Since leaving legendary British board company, Blueprint, Nick Jensen has brought his passion for aesthetic fine art together with his long history in the London skate scene to create Isle, a skate brand that elevates the approach on everything from board graphics to videos, like 2015’s “Vase” done with Atlantic Drift’s Jacob Harris. We talked with Nick about his artistic inspiration, the origins of the patch on the Isle Blazer and why having fun is better than pushing boundaries.
Nike SB: How did you get into painting?
Nick Jensen: When I was a kid, I remember doing art at school and always loving those lessons the most. When I got older I couldn't believe you could just go to art school. From there I carried it on and became more and more into it.
SB: Who are your artist inspirations outside of skateboarding?
NJ: I have a lot, historically: Picasso, Matisse, Deibenkorn, the list goes on. And contemporaries such as Peter Doig, Mathias wiescher, Sam Windett, Ted Gahl, Christian Hidaka, lisa Brice, Kiera Freije, I could go on, for sure.
SB: Art and skateboarding have had a long history together, why do you think that is?
NJ: I would say it is probably due to them both engaging the creative part of the brain. Skaters and artists are both drawn towards creating things, and playing around with ideas.
SB: When did you first realize that a deck could be a canvas for art?
NJ: I realized when I started Isle. I remember thinking, “Uh oh, I don’t really know how to use photoshop…” and then realized I could just make things and put them straight onto a deck.
SB: Tell us about the design on the shoe? Did you paint it? What about it made you want to put it on a shoe?
NJ: So I was asking Casper Brooker and Chris Jones which Nike shoes they like best and we all agreed on the all-black Blazer Mid. Once we figured that out, we spent a while throwing ideas around.
I visited my friend a couple of doors down from my studio for a cup of tea and we discussed the shoe. He had a bit of canvas lying around his studio and we thought, what about just putting that straight on the shoe. It looked wicked, next I spoke to the lads and we discussed what artwork would work in this canvas patch.
I was making cyanotypes at the time, which is an age-old technique of making an image by exposing paper coated in chemicals to the sun. If you place a silhouette image on the paper the print comes out as a negative cast of the silhouette. It also has this really particular blue colour to it which I love.
The image we ended up going for is a section of an eye. I liked the abstract quality, but also the simple symbolism of it. So in this way the blue eye expresses a skater's unique perspective on the city.
SB: Tell us about the process of working on the shoe with Nike?
NJ: The guys at Nike were very encouraging and up for anything. We tossed around a few ideas of different shoes we wanted to try before arriving at the Blazer Like we considered a Gato at one point. However, we realized how hard this would be to connect with our patch idea. Everything just flowed after that, it was a really nice, free way to work.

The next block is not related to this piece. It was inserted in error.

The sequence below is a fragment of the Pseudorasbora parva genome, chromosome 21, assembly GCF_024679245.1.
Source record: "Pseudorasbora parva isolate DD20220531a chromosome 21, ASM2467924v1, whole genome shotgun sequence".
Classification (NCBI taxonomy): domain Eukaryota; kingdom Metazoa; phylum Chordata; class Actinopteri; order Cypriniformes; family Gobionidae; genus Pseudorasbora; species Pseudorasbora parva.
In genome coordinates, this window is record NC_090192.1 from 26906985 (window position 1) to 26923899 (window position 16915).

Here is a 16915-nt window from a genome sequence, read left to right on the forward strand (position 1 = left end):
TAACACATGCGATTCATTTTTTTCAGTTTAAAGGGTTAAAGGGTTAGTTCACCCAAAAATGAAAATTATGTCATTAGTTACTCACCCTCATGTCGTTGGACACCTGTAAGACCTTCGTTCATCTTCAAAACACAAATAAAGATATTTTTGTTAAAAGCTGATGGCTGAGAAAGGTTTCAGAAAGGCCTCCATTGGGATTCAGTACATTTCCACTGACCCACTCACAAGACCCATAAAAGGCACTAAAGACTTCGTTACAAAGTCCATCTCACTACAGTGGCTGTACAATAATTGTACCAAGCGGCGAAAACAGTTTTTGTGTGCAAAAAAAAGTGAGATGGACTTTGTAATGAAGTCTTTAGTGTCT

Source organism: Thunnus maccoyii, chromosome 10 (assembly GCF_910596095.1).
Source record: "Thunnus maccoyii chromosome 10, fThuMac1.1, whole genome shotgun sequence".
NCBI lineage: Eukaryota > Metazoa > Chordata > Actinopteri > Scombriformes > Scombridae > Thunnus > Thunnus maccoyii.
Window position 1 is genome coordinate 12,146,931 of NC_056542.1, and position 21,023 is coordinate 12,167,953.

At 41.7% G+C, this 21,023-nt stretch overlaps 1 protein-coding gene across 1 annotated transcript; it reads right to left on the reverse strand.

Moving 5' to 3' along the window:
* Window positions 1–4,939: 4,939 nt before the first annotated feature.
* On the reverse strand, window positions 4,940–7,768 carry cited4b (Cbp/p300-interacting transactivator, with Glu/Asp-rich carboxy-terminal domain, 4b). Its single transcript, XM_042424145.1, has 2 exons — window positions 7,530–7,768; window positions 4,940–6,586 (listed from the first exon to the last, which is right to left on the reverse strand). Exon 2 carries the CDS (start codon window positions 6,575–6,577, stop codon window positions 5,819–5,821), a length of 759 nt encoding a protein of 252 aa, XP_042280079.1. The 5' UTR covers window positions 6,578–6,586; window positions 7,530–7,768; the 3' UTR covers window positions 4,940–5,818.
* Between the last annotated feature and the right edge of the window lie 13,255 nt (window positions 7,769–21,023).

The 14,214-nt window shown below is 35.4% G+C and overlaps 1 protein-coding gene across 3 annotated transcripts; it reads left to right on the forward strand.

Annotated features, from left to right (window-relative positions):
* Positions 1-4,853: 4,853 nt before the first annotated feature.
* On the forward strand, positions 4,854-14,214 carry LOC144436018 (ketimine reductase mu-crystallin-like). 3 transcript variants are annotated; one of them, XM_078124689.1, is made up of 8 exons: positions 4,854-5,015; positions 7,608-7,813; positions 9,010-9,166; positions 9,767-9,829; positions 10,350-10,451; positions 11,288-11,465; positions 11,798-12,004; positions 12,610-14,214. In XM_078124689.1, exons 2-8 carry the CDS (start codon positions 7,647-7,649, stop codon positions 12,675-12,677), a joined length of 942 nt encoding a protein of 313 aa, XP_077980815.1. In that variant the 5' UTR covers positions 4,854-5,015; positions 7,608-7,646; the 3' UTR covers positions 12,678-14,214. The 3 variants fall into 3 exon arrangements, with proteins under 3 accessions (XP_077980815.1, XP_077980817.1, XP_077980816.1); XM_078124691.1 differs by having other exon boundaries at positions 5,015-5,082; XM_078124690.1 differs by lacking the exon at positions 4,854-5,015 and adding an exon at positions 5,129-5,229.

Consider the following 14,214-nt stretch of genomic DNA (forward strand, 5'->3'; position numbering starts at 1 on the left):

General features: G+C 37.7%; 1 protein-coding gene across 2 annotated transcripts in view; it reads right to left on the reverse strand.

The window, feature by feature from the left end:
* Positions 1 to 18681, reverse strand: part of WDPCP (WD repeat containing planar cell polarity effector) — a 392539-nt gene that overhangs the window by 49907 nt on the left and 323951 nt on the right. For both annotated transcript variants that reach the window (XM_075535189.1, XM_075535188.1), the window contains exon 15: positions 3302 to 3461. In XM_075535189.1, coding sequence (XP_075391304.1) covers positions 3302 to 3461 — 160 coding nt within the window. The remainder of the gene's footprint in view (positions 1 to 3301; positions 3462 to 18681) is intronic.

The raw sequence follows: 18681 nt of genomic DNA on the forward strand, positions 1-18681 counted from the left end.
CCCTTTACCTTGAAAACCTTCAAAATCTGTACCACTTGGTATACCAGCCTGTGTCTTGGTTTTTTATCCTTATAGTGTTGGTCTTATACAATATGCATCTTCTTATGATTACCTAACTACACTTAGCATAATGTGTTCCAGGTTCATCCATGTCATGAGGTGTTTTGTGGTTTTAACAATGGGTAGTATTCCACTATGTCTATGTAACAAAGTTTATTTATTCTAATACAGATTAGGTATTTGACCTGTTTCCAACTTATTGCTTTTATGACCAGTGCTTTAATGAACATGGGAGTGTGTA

SB: Vase still holds up as a skate video that really went beyond what a traditional skate video can be. Do you feel that approach is part of Isle’s attitude as a brand? Why is that important to you and to skating at large?
NJ: Good question, thanks, I don’t know how conscious it was. We just wanted to make a video and have some unique art direction. I think we like to surprise people with interesting ideas, but we’re not competitive in that way. The main thing is to be experimental and open-minded, and this worked out nicely from the feedback we got.
But actually, I don’t think boundary-breaking is the right mindset. For me, the skate videos that I like these days create a spirit that looks fun and something you want to be a part of, as well as good skating.
SB: So much of Isle’s aesthetic feels really analog. Would you agree with that? If so, what about the analog process is important or attractive to you?
NJ: I think it’s that we like looking back at old stuff, the way film feels and objects look. We enjoy the materiality of things. And I sometimes feel this is lost in the slickness if digital media.
SB: How do you balance running a brand, having a family and still getting out to skate?
NJ: It’s fun. I like being busy and having different things going on, makes me feel important, ha! Also, I just try to copy Tom Knox, he makes having kids and being on the cover of Thrasher look easy.
SB: You grew up in the London skate scene, how is it to watch it grow and be a part of it?
NJ: It’s changed but it’s also no different. Hard to describe. Nice that Southbank has reopened. It's like I have had the chance to return to my younger years, and it's good to see people like Casper always there keeping it alive.
SB: Who are a few of your favorite London up-and-comers?
NJ: Kyle Wilson, Atlantic and Darius
With the Isle Blazer, they combined the classic, raw feel of the London streets with a fine art aesthetic, bringing a patch-based off of a cyanotype by Nick.The Vault
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